Our CTO: The challenge of AI

Dan Sexton, Chief Technology Officer


An important part of my role as Chief Technology Officer at the IWF is to understand the opportunities and threats that emerging technologies pose to our mission to rid the internet of child sexual abuse material.  

Arguably, no technology could have as big an effect on our work as AI. While there are positive opportunities, such as using classifiers – machine learning algorithms – to detect previously unknown abuse content, the threat of AI-generated child sexual abuse images is already here, and causing real harm. 

This year, our analysts saw first-hand how perpetrators misuse AI tools to make realistic images of child sexual abuse. This is not a problem for tomorrow but one that is happening right now, and the speed at which the technology is developing is staggering.  

This is why our technology team constantly works to improve and adapt the platforms that support the IWF’s core work to find, assess and remove child sexual abuse from the internet, including AI-generated imagery that is so realistic it must be categorised as criminal content.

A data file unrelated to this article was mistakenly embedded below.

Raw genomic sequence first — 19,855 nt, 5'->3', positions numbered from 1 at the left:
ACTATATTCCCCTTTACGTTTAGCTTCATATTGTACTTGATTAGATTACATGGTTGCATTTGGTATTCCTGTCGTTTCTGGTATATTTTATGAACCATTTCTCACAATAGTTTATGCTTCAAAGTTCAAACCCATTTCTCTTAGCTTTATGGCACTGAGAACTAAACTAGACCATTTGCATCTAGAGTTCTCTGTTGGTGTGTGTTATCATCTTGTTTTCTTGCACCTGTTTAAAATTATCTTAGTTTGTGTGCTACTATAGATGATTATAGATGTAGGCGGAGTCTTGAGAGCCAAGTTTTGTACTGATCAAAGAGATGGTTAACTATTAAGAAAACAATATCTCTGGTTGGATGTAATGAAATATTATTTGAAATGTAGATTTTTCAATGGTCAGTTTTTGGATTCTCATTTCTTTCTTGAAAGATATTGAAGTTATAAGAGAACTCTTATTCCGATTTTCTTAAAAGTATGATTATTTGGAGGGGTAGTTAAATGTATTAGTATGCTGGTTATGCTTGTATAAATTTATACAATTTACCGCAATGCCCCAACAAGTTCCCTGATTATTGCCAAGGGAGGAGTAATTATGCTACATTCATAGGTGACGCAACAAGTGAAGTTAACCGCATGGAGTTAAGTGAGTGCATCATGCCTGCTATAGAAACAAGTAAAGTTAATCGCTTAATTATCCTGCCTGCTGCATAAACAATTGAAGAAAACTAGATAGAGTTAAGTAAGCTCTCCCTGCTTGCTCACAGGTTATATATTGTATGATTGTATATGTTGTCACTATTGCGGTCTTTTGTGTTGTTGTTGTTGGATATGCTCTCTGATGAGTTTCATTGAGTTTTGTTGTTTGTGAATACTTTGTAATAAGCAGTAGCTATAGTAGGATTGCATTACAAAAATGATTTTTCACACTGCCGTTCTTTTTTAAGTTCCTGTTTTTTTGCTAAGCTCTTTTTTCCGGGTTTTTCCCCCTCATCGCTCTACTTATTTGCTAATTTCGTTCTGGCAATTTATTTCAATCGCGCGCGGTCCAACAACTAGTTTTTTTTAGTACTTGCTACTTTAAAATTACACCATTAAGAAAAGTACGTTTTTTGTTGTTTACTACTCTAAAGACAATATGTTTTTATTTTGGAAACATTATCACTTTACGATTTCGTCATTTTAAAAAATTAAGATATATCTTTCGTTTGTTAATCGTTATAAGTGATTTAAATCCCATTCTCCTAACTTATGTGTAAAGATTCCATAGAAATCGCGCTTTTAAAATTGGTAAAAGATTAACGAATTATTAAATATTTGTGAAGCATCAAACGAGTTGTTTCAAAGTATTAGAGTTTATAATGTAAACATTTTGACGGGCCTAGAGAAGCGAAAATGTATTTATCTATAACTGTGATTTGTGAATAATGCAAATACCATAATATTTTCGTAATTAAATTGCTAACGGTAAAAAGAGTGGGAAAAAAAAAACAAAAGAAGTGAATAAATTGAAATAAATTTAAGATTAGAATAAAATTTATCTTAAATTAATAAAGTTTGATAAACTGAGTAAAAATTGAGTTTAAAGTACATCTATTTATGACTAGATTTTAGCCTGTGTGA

In 2023, we continued to build on the success of our content assessment platform, IntelliGrade, enhancing the efficiency and quality of our image assessments. We started recording all imagery that contained more than one child, and next year our content assessors will for the first time be able to record information about every child victim visible in illegal images and videos. We’ve also begun an ambitious programme to redesign IWF’s reporting and services platforms, updating the technology and improving our vital content removal and data services. 

While the threat posed by the misuse of generative AI is worrying, there have been positive discussions across government and the tech industry on regulation and safety by design, steps which would help prevent the creation of the unlawful imagery in the first place.  

Another reason we are optimistic is the landmark passing of the Online Safety Act into UK law. The Act will, we hope, ensure that proven technical interventions to find and block known images and videos of child sexual abuse online are used everywhere that there is a high risk of child sexual abuse material being distributed.  

We can now set our sights on a future where the millions of images and videos that our analysts and assessors have seen and hashed over the years, including AI-generated imagery, will be effectively and accurately blocked from being uploaded or shared on any regulated platform.